In response to some specific aspects of your request please consider the following context and background information which may be useful to you:
Risk assessments associated with imports are not routinely undertaken. Introductions (from countries within the European Union) and imports (from third countries) are made into Scotland (which forms part of the United Kingdom EU member state) following the trade principles contained within European and domestic legislation (Council Directive 2006/88/EC and The Aquatic Animal Health (Scotland) Regulations 2009). The basic principles are that member states, compartments (e.g. a defined area within a member state), or individual sites of a recognised disease / health status can only trade (move live animals) with areas of equivalent or lower health status. The principle aims to reduce the risk of disease transfer associated with the trade and movement live animals and their products. These legislative requirements only apply to the listed diseases defined within the legislation.
Health certification, which includes attestations with respect to specific disease and pathogens, is issued by the competent authority of the exporting country. Certificates are shared through an electronic database system and also accompany the consignments of aquatic animals. This in effect serves as a ‘passport’ in relation to health status allowing trade to occur in line with the legal requirements.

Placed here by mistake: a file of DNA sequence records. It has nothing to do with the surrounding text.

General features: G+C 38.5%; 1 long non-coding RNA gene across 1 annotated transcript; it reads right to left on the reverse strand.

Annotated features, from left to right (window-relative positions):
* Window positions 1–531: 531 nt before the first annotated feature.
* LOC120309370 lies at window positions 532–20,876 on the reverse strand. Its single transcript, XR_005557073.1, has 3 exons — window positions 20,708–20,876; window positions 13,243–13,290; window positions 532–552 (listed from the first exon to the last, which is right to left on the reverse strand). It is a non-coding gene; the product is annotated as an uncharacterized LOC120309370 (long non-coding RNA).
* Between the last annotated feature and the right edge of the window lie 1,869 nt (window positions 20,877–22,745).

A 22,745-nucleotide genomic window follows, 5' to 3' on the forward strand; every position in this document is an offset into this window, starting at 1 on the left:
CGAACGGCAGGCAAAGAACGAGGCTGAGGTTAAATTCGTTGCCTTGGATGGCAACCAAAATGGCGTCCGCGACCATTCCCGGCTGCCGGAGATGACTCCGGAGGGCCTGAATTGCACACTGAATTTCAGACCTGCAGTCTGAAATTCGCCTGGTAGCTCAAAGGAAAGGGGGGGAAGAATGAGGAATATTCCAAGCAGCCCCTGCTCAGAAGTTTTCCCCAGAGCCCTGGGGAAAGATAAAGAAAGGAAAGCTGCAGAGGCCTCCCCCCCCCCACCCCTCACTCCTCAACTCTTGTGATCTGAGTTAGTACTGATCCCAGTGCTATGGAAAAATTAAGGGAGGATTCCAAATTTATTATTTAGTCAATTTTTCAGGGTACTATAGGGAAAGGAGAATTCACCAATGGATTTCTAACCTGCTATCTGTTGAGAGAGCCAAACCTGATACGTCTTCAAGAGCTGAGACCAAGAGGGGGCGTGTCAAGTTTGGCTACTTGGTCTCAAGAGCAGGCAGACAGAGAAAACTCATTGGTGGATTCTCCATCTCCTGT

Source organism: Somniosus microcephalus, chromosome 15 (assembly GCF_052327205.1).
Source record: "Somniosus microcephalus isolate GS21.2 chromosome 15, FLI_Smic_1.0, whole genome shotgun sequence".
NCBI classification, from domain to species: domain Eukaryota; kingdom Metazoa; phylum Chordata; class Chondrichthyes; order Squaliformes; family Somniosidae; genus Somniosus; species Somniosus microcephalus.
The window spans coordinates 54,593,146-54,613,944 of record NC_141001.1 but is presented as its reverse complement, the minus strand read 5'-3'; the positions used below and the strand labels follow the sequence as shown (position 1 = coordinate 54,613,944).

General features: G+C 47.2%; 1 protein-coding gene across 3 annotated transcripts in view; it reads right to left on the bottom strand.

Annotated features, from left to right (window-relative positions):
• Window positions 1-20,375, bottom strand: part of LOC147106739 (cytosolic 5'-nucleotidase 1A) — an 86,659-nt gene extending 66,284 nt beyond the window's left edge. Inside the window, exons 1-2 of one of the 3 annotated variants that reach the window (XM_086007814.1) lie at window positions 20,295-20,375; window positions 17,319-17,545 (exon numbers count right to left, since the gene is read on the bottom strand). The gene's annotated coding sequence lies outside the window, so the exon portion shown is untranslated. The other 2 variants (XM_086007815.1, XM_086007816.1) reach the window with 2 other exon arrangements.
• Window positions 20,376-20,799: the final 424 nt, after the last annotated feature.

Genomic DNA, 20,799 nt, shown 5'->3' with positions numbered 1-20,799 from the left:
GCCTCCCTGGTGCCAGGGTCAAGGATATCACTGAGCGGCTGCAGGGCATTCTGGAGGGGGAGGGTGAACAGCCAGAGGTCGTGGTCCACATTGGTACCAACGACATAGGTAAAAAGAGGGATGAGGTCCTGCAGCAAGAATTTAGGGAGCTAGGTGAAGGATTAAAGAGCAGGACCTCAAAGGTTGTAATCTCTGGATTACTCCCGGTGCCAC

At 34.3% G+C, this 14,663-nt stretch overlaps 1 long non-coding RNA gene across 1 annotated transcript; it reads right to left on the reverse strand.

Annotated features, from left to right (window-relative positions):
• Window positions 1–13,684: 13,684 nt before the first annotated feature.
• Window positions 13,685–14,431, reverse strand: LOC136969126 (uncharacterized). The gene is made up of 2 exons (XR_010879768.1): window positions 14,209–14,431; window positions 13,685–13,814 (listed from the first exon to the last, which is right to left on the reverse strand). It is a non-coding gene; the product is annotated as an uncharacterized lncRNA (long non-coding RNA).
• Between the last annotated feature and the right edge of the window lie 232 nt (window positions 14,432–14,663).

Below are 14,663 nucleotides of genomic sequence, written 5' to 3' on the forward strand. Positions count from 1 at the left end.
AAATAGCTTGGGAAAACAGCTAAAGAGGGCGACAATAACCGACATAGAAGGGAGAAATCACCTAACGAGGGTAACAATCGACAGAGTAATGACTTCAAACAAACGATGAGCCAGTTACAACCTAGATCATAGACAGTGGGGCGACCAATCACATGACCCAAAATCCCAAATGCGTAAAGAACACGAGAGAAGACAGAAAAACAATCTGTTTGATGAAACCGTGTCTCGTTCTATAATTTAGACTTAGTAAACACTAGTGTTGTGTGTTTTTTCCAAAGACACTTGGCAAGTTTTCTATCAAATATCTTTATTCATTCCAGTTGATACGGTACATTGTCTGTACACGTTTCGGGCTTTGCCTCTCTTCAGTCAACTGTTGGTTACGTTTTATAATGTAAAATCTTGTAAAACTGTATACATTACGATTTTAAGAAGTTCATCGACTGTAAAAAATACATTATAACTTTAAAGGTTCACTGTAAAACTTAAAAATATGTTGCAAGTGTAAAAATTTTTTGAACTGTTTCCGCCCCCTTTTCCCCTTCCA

With respect to imports for farming from third countries (non-EU countries and some EFTA countries) there is often greater dialogue with the competent authority regarding the proposed import. This is because third countries tend not to have detailed lists of approved areas or farms as is present through Commission Decisions 2009/177/EC and 2010/221/EC for EU countries. These communications centre around our own requirements for health certification which includes the standard required in terms of certification and evidence such as testing and inspection results to ensure our health standards can be met. If the competent authority in the exporting country can’t sign the health certificate then the consignment would be refused.
We have provided you with example certificates through our response to your previous request FoI/18/01553, which contains examples of health certification in relation to trade and detail any necessary biosecurity requirements.